In a Parliament lecture at King’s College London, Lord Sumption, former Supreme Court Justice, shared the same sentiment as Lord Faulks. He said: “We are only a democracy because ministers are answerable for the formation and execution of policy to Parliament. Parliament may not always be as effective as it should be. But the House of Commons is the only institutional means by which the electorate can influence policy”.
He added: “The appropriation by the courts of the right to decide where the public interest lies cuts across demarcation lines which are fundamental to the democratic state. Parliament is the proper forum for political opposition to the government. The courts are not”.
Meanwhile, Dominic Cummings, the PM’s Chief Advisor and infamous lockdown rule breaker, has stated that judicial review has become a “farce”. He argues that while judicial review was a “great blessing” back in the 16th century, it now needs to be scaled back.
Certainly, it can not be denied that there is increasing momentum from the Conservatives, to make substantial changes to justice in the UK. And, it appears that at least the chair of the panel has already made up his mind when it comes to judicial review.
The Conservatives first made their promise to review the scope of the courts in their manifesto, back in 2019. Hidden away on page 48, was the plan to set up a Constitution, Democracy and Rights Commission, to examine the “relationship between the government, parliament and the courts”.
Subsequently, the panel will review whether or not the “right balance is struck between citizen’s rights and effective governance”. It is also meant to be entirely independent. However, according to Parliament’s website, Chair Lord Faulks QC, has only been non-affiliated since 30 July 2019.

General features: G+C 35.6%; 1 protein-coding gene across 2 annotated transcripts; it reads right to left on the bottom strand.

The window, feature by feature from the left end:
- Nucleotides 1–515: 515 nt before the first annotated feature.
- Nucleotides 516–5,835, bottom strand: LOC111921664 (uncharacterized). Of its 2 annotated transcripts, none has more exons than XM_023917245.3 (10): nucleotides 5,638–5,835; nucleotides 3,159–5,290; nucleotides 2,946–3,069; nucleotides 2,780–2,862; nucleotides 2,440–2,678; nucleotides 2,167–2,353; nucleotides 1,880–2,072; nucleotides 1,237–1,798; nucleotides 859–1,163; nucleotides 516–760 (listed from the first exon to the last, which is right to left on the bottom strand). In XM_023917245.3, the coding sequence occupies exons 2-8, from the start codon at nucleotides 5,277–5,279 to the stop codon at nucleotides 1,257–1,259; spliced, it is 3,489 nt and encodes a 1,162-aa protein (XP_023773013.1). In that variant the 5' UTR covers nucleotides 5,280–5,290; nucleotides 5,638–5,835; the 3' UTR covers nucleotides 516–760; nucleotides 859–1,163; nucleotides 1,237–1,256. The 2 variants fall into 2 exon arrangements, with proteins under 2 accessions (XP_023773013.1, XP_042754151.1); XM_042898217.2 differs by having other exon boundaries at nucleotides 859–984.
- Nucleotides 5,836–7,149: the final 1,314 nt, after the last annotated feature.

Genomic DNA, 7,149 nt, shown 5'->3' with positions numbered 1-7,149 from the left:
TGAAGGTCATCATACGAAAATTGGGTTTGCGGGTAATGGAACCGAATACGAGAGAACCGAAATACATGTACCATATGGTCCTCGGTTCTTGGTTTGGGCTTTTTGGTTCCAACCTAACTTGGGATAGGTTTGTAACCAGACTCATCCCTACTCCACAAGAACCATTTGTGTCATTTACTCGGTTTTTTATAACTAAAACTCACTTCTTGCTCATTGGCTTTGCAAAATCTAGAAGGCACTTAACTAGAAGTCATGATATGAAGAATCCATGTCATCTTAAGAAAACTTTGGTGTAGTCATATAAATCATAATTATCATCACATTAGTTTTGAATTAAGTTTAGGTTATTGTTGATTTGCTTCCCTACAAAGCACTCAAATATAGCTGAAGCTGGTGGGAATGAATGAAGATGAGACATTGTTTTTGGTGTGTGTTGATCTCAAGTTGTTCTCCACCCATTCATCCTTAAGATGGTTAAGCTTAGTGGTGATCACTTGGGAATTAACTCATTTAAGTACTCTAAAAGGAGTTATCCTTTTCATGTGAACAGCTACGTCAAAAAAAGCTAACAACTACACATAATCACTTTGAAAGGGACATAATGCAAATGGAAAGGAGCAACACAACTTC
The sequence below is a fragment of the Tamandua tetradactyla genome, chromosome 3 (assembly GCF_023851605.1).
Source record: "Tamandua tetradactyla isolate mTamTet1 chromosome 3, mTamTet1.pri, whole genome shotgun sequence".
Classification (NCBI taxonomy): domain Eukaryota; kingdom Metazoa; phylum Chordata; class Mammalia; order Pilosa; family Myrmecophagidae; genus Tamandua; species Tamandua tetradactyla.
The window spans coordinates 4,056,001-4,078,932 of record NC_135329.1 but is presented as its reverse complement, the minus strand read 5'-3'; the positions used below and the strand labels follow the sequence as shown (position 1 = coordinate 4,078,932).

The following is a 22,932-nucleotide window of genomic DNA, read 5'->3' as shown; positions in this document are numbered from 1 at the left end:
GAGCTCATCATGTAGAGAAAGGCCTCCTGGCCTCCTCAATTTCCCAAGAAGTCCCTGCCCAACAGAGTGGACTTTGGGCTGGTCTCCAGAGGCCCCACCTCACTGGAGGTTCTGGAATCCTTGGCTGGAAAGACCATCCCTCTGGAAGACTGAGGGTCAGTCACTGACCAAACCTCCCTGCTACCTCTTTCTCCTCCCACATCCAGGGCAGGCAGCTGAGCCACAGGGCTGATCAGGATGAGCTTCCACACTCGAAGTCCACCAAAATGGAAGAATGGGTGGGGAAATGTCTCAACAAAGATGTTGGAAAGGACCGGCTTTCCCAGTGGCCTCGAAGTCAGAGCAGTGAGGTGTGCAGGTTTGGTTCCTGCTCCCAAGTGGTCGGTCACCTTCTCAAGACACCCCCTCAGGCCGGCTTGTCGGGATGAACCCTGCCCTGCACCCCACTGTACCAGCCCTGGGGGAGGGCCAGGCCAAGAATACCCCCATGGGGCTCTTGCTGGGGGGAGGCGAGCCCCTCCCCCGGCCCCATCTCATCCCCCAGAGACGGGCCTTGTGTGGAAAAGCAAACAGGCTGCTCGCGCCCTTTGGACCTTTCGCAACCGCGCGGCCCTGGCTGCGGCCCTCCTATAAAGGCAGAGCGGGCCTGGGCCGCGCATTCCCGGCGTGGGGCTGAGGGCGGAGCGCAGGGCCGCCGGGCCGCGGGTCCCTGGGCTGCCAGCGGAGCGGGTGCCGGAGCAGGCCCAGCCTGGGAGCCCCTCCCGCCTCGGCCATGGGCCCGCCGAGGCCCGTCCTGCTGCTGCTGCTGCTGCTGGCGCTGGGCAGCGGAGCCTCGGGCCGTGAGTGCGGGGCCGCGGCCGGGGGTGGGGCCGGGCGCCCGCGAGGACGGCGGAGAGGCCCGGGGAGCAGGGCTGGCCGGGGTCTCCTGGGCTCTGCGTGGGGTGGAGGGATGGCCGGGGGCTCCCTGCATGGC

He will be joined by Professor Carol Harlow QC, Vikram Sachdeva QC, Professor Alan Page, Celina Colquhoun and Nick McBride, all legal academics and practising lawyers.
The main considerations of the review will include:
Commenting on the panel’s work, Lord Chancellor, Robert Buckland QC MP, said: “Judicial review will always be an essential part of our democratic constitution – protecting citizens from an overbearing state.This review will ensure this precious check on government power is maintained, while making sure the process is not abused or used to conduct politics by another means”.
Speaking on his appointment as Chair of the review, Lord Faulks QC, said: “Together we will examine Judicial Review and the need to strike a balance between the right of citizens to challenge government through the courts and the elected government’s right to govern”.
According to the Ministry of Justice (MoJ), any recommendations made by the panel will be reviewed by the Lord Chancellor, and Michael Gove, Chancellor for the Duchy of Lancaster and Minister for the Cabinet Office.
The creation of the panel has been met with concern and outrage by those outside the Conservative Party. Many also fear that restricting the scope and powers of the courts will severely undermine the rule of law.
Back in March, Gina Miller, who won both the Article 50 and Prorogation cases against the Conservative Government, expressed her uneasiness over plans to end judicial review challenges in political circumstances. Speaking about this, she said: “I would argue there needs to be an increase [of legal scrutiny of government decisions]”. Voicing her concerns about the wider implications of such a move, she added: “It’s not just about political questions. What will this attack mean to social justice?”